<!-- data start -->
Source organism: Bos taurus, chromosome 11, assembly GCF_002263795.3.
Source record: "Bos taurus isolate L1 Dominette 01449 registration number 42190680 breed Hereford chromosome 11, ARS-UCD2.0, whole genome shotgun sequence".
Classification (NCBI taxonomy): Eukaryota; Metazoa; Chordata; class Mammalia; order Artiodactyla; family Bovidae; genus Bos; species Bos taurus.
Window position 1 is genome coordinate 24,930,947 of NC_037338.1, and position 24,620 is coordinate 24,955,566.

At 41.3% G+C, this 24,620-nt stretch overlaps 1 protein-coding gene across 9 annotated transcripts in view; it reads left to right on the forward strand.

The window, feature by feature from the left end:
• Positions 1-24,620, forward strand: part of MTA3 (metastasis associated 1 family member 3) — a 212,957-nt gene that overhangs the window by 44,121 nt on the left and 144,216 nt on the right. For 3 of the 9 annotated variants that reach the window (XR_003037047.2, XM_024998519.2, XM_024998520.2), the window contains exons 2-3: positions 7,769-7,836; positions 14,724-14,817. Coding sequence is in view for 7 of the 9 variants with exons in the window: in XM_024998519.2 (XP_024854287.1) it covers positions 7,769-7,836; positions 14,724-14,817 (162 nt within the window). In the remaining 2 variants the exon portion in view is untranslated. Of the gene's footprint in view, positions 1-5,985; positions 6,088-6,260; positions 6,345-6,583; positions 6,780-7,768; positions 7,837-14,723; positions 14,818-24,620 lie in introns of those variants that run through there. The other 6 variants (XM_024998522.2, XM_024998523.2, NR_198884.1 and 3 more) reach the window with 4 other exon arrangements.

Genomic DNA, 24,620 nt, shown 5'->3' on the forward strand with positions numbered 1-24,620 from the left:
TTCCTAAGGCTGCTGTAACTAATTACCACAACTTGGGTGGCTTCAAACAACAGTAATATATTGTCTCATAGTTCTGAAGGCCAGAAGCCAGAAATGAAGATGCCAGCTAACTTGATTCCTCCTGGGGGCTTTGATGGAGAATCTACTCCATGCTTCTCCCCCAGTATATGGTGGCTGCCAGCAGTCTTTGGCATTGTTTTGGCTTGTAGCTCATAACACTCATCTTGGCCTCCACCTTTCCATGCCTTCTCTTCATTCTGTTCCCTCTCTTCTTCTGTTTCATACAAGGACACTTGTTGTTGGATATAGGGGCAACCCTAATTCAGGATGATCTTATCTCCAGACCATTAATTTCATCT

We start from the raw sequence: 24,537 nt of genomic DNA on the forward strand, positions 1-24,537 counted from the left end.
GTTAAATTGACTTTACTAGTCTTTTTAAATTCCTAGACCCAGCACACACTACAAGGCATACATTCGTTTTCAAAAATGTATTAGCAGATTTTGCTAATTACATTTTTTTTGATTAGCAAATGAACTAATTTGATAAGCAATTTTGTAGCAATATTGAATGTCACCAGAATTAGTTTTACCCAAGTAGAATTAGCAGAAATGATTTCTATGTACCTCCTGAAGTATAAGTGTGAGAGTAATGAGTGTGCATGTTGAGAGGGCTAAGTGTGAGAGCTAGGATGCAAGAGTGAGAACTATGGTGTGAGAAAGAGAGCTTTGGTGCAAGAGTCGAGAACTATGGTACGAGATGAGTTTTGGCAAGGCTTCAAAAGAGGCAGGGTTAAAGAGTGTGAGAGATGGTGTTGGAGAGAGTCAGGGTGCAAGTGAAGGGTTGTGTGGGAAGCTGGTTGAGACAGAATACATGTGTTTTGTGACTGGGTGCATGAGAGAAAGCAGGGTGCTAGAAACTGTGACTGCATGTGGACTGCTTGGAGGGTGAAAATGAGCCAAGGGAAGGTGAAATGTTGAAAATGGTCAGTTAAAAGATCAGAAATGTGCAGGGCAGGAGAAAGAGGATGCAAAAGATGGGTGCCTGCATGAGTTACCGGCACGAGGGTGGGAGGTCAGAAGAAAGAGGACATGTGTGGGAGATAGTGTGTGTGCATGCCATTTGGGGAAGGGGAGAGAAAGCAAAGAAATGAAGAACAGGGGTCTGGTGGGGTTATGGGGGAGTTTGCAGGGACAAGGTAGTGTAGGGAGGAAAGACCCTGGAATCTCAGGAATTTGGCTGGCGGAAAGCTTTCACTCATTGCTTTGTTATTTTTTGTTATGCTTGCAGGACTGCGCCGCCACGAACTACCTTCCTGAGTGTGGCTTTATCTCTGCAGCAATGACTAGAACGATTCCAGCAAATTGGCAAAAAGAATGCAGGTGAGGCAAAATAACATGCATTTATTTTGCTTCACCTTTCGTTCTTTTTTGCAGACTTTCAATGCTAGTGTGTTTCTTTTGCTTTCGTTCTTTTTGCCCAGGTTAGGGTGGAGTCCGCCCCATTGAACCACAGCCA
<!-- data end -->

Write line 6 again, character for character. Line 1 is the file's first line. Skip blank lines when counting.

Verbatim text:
The window, feature by feature from the left end: